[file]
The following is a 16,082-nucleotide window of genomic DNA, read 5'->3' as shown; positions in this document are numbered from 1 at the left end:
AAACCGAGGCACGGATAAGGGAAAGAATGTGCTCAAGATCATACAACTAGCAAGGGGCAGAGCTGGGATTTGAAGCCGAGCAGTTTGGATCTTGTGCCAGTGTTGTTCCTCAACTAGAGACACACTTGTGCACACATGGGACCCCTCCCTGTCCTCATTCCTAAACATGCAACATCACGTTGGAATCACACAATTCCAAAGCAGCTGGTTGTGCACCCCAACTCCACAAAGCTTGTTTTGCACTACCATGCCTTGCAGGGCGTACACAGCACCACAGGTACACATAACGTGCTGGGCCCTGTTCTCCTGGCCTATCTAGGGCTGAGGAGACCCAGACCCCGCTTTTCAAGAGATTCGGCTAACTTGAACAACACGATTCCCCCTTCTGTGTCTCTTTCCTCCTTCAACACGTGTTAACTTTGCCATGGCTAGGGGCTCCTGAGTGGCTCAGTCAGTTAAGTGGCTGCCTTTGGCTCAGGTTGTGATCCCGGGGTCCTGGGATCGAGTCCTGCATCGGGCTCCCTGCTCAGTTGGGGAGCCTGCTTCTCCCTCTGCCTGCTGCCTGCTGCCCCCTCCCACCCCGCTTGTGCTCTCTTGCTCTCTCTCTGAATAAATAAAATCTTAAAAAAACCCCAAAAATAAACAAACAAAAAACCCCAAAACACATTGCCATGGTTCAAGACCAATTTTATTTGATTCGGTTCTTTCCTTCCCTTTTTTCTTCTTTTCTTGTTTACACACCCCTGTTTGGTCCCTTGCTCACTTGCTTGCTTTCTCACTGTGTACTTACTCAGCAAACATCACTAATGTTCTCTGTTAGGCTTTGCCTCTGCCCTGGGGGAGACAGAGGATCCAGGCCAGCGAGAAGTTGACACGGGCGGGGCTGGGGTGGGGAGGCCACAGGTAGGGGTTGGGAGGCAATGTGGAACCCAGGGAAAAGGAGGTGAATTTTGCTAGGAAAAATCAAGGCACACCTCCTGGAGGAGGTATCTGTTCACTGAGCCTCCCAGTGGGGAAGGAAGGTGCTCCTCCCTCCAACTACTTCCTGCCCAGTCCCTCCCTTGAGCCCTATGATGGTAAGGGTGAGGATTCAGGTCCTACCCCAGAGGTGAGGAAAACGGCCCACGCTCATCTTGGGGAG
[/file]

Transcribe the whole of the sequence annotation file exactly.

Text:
The following is a 16,082-nucleotide window of genomic DNA, read 5'->3' as shown; positions in this document are numbered from 1 at the left end:
AAACCGAGGCACGGATAAGGGAAAGAATGTGCTCAAGATCATACAACTAGCAAGGGGCAGAGCTGGGATTTGAAGCCGAGCAGTTTGGATCTTGTGCCAGTGTTGTTCCTCAACTAGAGACACACTTGTGCACACATGGGACCCCTCCCTGTCCTCATTCCTAAACATGCAACATCACGTTGGAATCACACAATTCCAAAGCAGCTGGTTGTGCACCCCAACTCCACAAAGCTTGTTTTGCACTACCATGCCTTGCAGGGCGTACACAGCACCACAGGTACACATAACGTGCTGGGCCCTGTTCTCCTGGCCTATCTAGGGCTGAGGAGACCCAGACCCCGCTTTTCAAGAGATTCGGCTAACTTGAACAACACGATTCCCCCTTCTGTGTCTCTTTCCTCCTTCAACACGTGTTAACTTTGCCATGGCTAGGGGCTCCTGAGTGGCTCAGTCAGTTAAGTGGCTGCCTTTGGCTCAGGTTGTGATCCCGGGGTCCTGGGATCGAGTCCTGCATCGGGCTCCCTGCTCAGTTGGGGAGCCTGCTTCTCCCTCTGCCTGCTGCCTGCTGCCCCCTCCCACCCCGCTTGTGCTCTCTTGCTCTCTCTCTGAATAAATAAAATCTTAAAAAAACCCCAAAAATAAACAAACAAAAAACCCCAAAACACATTGCCATGGTTCAAGACCAATTTTATTTGATTCGGTTCTTTCCTTCCCTTTTTTCTTCTTTTCTTGTTTACACACCCCTGTTTGGTCCCTTGCTCACTTGCTTGCTTTCTCACTGTGTACTTACTCAGCAAACATCACTAATGTTCTCTGTTAGGCTTTGCCTCTGCCCTGGGGGAGACAGAGGATCCAGGCCAGCGAGAAGTTGACACGGGCGGGGCTGGGGTGGGGAGGCCACAGGTAGGGGTTGGGAGGCAATGTGGAACCCAGGGAAAAGGAGGTGAATTTTGCTAGGAAAAATCAAGGCACACCTCCTGGAGGAGGTATCTGTTCACTGAGCCTCCCAGTGGGGAAGGAAGGTGCTCCTCCCTCCAACTACTTCCTGCCCAGTCCCTCCCTTGAGCCCTATGATGGTAAGGGTGAGGATTCAGGTCCTACCCCAGAGGTGAGGAAAACGGCCCACGCTCATCTTGGGGAG